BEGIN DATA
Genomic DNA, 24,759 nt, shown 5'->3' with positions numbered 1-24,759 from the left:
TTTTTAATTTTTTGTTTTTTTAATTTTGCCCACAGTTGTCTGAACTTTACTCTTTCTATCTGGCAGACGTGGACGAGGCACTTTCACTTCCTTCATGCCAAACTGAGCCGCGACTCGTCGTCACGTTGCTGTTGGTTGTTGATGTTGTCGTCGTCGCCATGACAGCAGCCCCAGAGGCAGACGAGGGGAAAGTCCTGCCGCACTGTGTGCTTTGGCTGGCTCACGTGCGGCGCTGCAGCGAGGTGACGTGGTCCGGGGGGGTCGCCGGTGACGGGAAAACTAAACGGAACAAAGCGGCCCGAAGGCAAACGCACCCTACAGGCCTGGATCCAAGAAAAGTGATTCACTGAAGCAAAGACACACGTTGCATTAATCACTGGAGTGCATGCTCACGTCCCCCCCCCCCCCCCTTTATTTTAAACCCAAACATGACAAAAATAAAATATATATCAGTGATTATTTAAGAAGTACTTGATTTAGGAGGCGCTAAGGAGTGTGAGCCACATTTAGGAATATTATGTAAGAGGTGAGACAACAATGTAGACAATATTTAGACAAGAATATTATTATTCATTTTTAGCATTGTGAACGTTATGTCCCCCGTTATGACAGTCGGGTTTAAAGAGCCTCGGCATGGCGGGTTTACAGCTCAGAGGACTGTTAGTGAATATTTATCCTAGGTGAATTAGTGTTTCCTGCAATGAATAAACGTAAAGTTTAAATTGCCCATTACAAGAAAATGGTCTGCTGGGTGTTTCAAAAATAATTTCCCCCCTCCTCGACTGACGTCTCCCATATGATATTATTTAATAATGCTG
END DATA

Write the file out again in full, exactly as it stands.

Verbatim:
Genomic DNA, 24,759 nt, shown 5'->3' with positions numbered 1-24,759 from the left:
TTTTTAATTTTTTGTTTTTTTAATTTTGCCCACAGTTGTCTGAACTTTACTCTTTCTATCTGGCAGACGTGGACGAGGCACTTTCACTTCCTTCATGCCAAACTGAGCCGCGACTCGTCGTCACGTTGCTGTTGGTTGTTGATGTTGTCGTCGTCGCCATGACAGCAGCCCCAGAGGCAGACGAGGGGAAAGTCCTGCCGCACTGTGTGCTTTGGCTGGCTCACGTGCGGCGCTGCAGCGAGGTGACGTGGTCCGGGGGGGTCGCCGGTGACGGGAAAACTAAACGGAACAAAGCGGCCCGAAGGCAAACGCACCCTACAGGCCTGGATCCAAGAAAAGTGATTCACTGAAGCAAAGACACACGTTGCATTAATCACTGGAGTGCATGCTCACGTCCCCCCCCCCCCCCCTTTATTTTAAACCCAAACATGACAAAAATAAAATATATATCAGTGATTATTTAAGAAGTACTTGATTTAGGAGGCGCTAAGGAGTGTGAGCCACATTTAGGAATATTATGTAAGAGGTGAGACAACAATGTAGACAATATTTAGACAAGAATATTATTATTCATTTTTAGCATTGTGAACGTTATGTCCCCCGTTATGACAGTCGGGTTTAAAGAGCCTCGGCATGGCGGGTTTACAGCTCAGAGGACTGTTAGTGAATATTTATCCTAGGTGAATTAGTGTTTCCTGCAATGAATAAACGTAAAGTTTAAATTGCCCATTACAAGAAAATGGTCTGCTGGGTGTTTCAAAAATAATTTCCCCCCTCCTCGACTGACGTCTCCCATATGATATTATTTAATAATGCTG